Reaction to Chau's death has been mixed.  Christian groups have praised him as a martyr for the spread of the gospel. Other groups, like the previously mentioned Survival International, have focused on the potential harm to the Sentinelese people, however unintentional, and have denounced his actions.

I must confess, I am extremely conflicted about John Allen Chau's actions.  While his zeal to spread the gospel is laudable, it can also be true that his actions were fooldhardy at best.  At what point do his actions go from noble to problematic?  From beneficial to endangering potentially for him and the entire tribe?  Would he have been better served working with a indigenous tribes' rights group like Survival International, to ensure that the tribe is well protected and including materials in any care packages that are sent to the island?  Or was there another way to achieve his goal that could better protect and serve the Sentinelese people?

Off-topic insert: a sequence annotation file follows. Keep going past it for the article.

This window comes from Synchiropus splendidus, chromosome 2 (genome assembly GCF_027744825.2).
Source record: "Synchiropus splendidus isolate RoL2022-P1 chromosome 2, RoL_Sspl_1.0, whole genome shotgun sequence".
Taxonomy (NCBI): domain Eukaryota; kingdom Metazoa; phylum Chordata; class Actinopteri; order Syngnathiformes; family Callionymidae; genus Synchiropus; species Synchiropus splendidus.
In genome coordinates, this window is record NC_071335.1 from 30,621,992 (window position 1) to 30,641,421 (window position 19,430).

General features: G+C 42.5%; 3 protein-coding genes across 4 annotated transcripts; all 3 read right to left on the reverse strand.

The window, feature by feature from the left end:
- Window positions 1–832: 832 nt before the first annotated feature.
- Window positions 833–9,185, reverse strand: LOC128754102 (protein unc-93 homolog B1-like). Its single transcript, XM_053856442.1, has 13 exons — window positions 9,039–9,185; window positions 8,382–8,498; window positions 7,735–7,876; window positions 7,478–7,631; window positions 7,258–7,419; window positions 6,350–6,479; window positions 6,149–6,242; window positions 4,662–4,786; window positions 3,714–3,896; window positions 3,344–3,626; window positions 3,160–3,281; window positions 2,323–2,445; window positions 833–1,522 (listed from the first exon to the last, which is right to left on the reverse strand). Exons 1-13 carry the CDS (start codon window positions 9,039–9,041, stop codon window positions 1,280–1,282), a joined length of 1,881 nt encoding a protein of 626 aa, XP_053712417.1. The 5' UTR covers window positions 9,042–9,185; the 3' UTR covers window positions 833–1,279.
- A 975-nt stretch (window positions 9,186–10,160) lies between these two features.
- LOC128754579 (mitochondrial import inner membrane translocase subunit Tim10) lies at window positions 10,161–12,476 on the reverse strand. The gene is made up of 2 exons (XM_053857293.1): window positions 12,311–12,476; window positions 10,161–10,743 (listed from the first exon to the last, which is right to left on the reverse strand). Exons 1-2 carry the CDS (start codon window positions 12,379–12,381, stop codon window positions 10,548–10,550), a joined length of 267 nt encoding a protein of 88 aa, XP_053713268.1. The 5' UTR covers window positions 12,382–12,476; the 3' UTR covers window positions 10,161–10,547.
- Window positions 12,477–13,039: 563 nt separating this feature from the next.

There in lies the question in missions.  We know that there are benefits to missionary work that are relayed to the people the missionaries serve.  Beyond potential eternal benefits, studies have found positive societal impacts in the areas where they have worked.  "In cross-national statistical analysis Protestant missions are significantly and robustly associated with higher levels of printing, education, economic development, organizational civil society, protection of private property, and rule of law with lower levels of corruption."  Further, missionaries have made significant contributions to linguistics and the description and documentation of many languages.  "Without missionary documentation, the reclamation [of several languages] would have been completely impossible."  p. 223, 224.  Skutnabb-Kangas, Tove. 2000. Linguistic Genocide in Education - Or Worldwide Diversity and Human Rights? Mahwah, NJ: Lawrence Erlbaum Associates.